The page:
5. How will the 4×100 free relay turn out? The most anticipated event of every major swim meet has become this relay. We saw Jason Lezak‘s heroics in Beijing and then the French revenge in London.

“I do think this relay will be a big challenge for us,” Bowman said Friday. “There’s a very wide-open race. Any one of four teams, I think, could be in any position on the podium.”

Those four teams are the U.S., the defending world champion Aussies, the Russians and probably the French. This event is undoubtedly most important to Australia, whose yearlong swoon seemed to begin with a fourth-place disaster at the London Olympics.

It’s on the first night of competition, Sunday, and a gold-medal beginning for the Aussies would provide the confidence, especially for Magnussen, to get over the Stilnox controversy that spread over much of the last year.

On paper, Russia looks daunting, with four of the top eight 100 free swimmers in the world this year. But the times have not been spectacular all around, which makes predictions a bit tougher. Australia has three of the top 10. The U.S. has two — Adrian and Jimmy Feigen.

I’ll take Australia, and a motivated Magnussen to fire off a spectacular leg, for gold, the Russians for silver and the U.S. for bronze. But if previous years are any indication, predictions in this event are sure to go wrong.

FINA approves mixed relays; which nations would win?

Eliud Kipchoge wins Berlin Marathon; no world record

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Olympic champion Eliud Kipchoge won the Berlin Marathon but missed the world record by 35 seconds, slowed by rain and humidity.

The Kenyan clocked 2:03:32, just missing the three-year-old record of 2:02:57. Countryman Dennis Kimetto set that mark at the 2014 Berlin Marathon.

Kipchoge, who has won nine of his 10 career marathons, said Sunday marked the toughest conditions under which he has run 26.2 miles.

“My mind was to run at least a world record,” the 32-year-old said. “Next time. Tomorrow is a [new] day. … I still have a world record in my legs.”

The two other men chasing the record — Kenenisa Bekele and Wilson Kipsang — dropped out after 18 miles.

Instead, the runner-up was surprise Ethiopian Guye Adola, who ran the fastest debut marathon ever on a record-eligible course in an unofficial 2:03:46.

Adola stuck with Kipchoge until the last mile as both men trailed off Kimetto’s world-record pace.

Kenyan Gladys Cherono won the women’s race by 18 seconds in 2:00:23. It’s her second Berlin win in three years.

Many expected to see a men’s world record Sunday. Kipchoge, Bekele and Kipsang had all run within 16 seconds of the mark in the last two years but had never raced together in the German capital.

Berlin is the world’s fastest marathon. The men’s world record has been lowered six times since 2003, each time in the shadow of the Brandenburg Gate.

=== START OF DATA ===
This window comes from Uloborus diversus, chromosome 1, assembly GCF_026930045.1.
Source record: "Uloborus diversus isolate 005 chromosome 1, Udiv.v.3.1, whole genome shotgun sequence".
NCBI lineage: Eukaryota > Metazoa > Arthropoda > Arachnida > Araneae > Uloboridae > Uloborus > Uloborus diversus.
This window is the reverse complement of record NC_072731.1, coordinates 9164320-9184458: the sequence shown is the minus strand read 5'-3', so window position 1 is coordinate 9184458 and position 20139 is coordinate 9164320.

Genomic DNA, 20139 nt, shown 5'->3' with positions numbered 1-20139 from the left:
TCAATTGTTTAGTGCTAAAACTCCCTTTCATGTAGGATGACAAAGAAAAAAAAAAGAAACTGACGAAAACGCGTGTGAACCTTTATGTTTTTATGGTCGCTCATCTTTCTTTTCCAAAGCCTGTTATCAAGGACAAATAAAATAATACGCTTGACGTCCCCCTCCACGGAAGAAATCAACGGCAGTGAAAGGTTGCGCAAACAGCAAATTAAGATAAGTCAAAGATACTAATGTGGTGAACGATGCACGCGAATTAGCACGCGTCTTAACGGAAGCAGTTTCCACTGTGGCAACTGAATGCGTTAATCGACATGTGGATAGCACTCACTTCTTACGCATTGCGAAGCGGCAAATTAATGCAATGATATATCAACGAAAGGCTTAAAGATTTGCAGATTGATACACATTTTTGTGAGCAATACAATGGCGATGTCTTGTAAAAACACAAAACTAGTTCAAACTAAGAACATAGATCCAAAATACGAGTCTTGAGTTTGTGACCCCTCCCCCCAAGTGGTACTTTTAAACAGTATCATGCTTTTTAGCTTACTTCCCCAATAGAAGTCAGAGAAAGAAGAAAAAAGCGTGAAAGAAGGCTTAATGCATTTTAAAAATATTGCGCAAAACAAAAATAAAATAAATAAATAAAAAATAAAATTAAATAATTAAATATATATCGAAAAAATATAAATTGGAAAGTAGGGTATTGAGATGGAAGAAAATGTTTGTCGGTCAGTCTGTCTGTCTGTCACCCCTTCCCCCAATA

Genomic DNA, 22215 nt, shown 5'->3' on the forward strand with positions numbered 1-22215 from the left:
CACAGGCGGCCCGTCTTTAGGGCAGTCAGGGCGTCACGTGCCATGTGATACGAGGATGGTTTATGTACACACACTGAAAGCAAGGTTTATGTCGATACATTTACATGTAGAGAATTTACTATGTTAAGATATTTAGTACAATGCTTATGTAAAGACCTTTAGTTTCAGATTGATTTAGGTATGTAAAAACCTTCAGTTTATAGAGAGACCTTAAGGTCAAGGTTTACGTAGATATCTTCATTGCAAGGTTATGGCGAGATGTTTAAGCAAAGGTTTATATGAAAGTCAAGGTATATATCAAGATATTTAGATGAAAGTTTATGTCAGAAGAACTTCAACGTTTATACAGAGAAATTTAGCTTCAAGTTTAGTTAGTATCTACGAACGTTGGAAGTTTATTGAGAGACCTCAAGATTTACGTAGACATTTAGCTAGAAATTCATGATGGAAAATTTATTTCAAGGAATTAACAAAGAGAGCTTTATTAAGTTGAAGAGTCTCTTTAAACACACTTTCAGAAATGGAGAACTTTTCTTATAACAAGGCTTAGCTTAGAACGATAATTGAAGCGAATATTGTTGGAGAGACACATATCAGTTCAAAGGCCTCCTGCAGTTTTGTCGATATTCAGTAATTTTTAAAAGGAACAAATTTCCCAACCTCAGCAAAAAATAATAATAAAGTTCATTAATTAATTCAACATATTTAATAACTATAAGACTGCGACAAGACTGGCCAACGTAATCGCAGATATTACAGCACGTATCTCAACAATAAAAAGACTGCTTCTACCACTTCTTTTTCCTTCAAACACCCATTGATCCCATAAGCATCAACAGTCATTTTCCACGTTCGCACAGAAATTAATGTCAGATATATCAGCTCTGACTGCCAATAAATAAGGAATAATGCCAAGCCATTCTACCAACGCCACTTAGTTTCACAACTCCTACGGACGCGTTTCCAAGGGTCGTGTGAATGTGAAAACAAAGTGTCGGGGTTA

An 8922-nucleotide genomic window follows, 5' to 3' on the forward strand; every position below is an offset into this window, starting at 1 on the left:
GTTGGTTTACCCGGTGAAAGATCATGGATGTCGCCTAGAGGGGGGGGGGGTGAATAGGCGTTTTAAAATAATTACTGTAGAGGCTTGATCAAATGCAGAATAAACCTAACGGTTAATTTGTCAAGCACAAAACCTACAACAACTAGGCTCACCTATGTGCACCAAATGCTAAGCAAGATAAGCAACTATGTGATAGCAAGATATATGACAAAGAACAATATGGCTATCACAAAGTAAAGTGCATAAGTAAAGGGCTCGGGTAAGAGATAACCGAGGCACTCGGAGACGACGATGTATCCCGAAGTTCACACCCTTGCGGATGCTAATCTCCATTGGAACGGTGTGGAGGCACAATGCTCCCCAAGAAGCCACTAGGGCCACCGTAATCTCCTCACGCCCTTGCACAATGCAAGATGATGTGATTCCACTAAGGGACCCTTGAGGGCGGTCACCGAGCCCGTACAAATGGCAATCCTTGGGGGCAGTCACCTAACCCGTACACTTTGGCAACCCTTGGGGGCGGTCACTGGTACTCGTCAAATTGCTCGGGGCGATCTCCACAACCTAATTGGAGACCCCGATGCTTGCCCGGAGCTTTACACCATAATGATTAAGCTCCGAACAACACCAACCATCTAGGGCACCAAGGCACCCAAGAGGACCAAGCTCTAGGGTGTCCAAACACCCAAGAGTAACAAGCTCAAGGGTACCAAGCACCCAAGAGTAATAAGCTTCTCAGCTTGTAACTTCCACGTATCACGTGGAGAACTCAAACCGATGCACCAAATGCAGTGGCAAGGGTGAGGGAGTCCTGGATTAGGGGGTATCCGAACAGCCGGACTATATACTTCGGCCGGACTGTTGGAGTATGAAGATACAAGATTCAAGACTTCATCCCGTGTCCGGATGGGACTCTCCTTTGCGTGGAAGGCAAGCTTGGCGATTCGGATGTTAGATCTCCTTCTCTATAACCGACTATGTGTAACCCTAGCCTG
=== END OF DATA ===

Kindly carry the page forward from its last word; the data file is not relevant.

Kipchoge was the pre-race favorite.

On May 6, he ran 2:00:25 in Nike’s staged sub-two-hour marathon attempt on an Italian Formula One track. It was contested under special conditions that made it ineligible for record purposes with pacers entering mid-race.

Kipchoge won Berlin in 2015 in 2:04:00 despite insoles flopping out the back of his shoes the last half of the race.

Bekele and Kipsang teased the world record in a memorable Berlin duel last year, with Bekele winning six seconds shy of it.

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Yuzuru Hanyu falters as Javier Fernández wins opener

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Even Yuzuru Hanyu can struggle in September.

The Olympic and world champion singled his first jump, doubled a few more and fell in the free skate of his opening event of the Olympic season on Saturday. Video is here.

He squandered an 11.52-point lead over two-time world champion Javier Fernández from Friday’s short program at the Autumn Classic in Montreal.

Hanyu ended up 10.83 points behind Fernández overall, even though the Spaniard also fell in his free skate.

Full scores are here.

It’s a familiar feeling for Hanyu, who saw Fernández pass him in the free skate at the 2015 and 2016 Worlds.

The Japanese megastar also been known to have clunker programs at fall events in past seasons. In every one of his senior seasons, Hanyu has been beaten in one of his first two competitions.

Hanyu came to Montreal with a sore knee, which reportedly led him to take the quadruple loop out of his repertoire for one weekend.

Still, Hanyu was marvelous in the short program. His score was the second-highest under the 13-year-old judging system.

Showdowns like Hanyu-Fernández are usually reserved for, at the earliest, the Grand Prix series in late October and November. The Autumn Classic is a lower-level event.

Hanyu, 22, next skates at the Rostelecom Cup in four weeks. He will face 18-year-old U.S. champion Nathan Chen, who beat Hanyu at the Four Continents Championships at the PyeongChang Olympic venue in February.

The figure skating season continues next weekend with Nebelhorn Trophy in Germany, the final Olympic qualifying competition. North Korea could clinch its first spots in any sport for the Olympics in the pairs event.